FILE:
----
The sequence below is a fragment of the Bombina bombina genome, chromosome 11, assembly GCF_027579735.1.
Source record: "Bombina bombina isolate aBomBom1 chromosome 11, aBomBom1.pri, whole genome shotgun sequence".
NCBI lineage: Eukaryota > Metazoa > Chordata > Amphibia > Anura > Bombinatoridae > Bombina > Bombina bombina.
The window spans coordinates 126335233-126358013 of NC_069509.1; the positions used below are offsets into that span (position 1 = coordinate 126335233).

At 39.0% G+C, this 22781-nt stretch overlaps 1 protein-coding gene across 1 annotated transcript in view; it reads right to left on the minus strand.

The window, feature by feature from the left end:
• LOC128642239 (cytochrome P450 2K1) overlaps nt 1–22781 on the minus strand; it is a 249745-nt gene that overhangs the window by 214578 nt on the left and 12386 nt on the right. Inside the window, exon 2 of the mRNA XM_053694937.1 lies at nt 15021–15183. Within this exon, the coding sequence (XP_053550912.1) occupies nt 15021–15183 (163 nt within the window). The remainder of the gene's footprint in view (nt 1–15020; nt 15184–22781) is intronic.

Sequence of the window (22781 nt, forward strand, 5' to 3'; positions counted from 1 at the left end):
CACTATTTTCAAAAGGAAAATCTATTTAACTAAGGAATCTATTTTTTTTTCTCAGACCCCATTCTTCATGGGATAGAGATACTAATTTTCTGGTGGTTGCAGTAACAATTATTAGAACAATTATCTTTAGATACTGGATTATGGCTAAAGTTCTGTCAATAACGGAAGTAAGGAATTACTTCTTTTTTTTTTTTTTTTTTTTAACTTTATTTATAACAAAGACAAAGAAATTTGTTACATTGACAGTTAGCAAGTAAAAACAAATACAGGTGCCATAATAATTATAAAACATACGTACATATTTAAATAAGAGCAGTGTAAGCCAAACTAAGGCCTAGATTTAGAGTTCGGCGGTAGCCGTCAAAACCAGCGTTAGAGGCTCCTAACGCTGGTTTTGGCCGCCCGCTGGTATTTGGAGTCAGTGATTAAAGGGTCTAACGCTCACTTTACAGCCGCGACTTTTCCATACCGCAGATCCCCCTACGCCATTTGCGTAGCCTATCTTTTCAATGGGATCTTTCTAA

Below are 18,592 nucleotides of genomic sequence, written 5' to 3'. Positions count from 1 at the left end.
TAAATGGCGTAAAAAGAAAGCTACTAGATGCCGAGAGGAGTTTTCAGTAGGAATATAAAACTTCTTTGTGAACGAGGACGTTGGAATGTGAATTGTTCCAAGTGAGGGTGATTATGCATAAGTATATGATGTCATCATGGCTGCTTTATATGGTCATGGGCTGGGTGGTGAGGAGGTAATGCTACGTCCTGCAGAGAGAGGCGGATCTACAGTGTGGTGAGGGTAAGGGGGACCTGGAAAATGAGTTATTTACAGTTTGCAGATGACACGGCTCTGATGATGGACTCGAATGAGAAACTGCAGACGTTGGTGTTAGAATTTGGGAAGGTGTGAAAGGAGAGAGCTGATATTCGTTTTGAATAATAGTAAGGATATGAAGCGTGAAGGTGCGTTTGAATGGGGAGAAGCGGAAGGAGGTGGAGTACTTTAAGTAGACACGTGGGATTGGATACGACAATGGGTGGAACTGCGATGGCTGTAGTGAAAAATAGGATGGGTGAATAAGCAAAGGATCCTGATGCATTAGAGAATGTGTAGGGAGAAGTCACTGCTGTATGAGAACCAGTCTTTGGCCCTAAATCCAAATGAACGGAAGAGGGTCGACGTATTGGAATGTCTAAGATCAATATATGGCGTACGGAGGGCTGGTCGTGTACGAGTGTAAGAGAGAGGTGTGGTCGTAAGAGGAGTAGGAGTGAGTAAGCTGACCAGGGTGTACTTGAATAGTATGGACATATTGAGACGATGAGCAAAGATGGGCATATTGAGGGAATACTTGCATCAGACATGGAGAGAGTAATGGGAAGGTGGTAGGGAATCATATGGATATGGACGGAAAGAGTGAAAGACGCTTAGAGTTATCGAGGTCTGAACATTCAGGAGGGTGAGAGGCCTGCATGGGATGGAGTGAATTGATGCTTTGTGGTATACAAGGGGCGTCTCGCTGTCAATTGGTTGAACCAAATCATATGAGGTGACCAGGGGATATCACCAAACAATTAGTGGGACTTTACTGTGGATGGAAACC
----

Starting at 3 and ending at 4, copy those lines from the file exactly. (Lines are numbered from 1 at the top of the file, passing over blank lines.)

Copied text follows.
NCBI lineage: Eukaryota > Metazoa > Chordata > Amphibia > Anura > Bombinatoridae > Bombina > Bombina bombina.
The window spans coordinates 126335233-126358013 of NC_069509.1; the positions used below are offsets into that span (position 1 = coordinate 126335233).